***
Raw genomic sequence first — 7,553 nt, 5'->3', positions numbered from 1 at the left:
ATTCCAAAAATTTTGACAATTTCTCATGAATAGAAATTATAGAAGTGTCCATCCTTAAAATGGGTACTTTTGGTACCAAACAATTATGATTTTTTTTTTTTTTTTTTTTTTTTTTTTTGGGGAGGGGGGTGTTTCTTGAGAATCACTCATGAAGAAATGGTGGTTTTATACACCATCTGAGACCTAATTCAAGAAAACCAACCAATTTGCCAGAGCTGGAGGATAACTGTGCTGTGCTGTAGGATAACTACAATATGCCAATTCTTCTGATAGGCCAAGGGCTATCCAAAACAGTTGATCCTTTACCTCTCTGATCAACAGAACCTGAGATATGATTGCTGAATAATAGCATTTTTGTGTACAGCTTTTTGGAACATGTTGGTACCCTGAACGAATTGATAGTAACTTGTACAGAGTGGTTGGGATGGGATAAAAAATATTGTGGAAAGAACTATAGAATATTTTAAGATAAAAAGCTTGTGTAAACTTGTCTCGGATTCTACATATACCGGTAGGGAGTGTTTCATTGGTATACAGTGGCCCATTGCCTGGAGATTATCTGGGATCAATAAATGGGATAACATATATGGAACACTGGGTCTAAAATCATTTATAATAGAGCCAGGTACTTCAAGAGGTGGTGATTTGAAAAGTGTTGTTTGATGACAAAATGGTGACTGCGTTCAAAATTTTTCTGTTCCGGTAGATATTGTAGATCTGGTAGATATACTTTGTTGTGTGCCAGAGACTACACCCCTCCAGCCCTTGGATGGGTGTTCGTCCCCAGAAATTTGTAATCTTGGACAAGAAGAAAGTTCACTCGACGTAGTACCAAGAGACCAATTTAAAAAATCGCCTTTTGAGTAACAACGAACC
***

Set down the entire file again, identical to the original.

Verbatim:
Raw genomic sequence first — 7,553 nt, 5'->3', positions numbered from 1 at the left:
ATTCCAAAAATTTTGACAATTTCTCATGAATAGAAATTATAGAAGTGTCCATCCTTAAAATGGGTACTTTTGGTACCAAACAATTATGATTTTTTTTTTTTTTTTTTTTTTTTTTTTTGGGGAGGGGGGTGTTTCTTGAGAATCACTCATGAAGAAATGGTGGTTTTATACACCATCTGAGACCTAATTCAAGAAAACCAACCAATTTGCCAGAGCTGGAGGATAACTGTGCTGTGCTGTAGGATAACTACAATATGCCAATTCTTCTGATAGGCCAAGGGCTATCCAAAACAGTTGATCCTTTACCTCTCTGATCAACAGAACCTGAGATATGATTGCTGAATAATAGCATTTTTGTGTACAGCTTTTTGGAACATGTTGGTACCCTGAACGAATTGATAGTAACTTGTACAGAGTGGTTGGGATGGGATAAAAAATATTGTGGAAAGAACTATAGAATATTTTAAGATAAAAAGCTTGTGTAAACTTGTCTCGGATTCTACATATACCGGTAGGGAGTGTTTCATTGGTATACAGTGGCCCATTGCCTGGAGATTATCTGGGATCAATAAATGGGATAACATATATGGAACACTGGGTCTAAAATCATTTATAATAGAGCCAGGTACTTCAAGAGGTGGTGATTTGAAAAGTGTTGTTTGATGACAAAATGGTGACTGCGTTCAAAATTTTTCTGTTCCGGTAGATATTGTAGATCTGGTAGATATACTTTGTTGTGTGCCAGAGACTACACCCCTCCAGCCCTTGGATGGGTGTTCGTCCCCAGAAATTTGTAATCTTGGACAAGAAGAAAGTTCACTCGACGTAGTACCAAGAGACCAATTTAAAAAATCGCCTTTTGAGTAACAACGAACC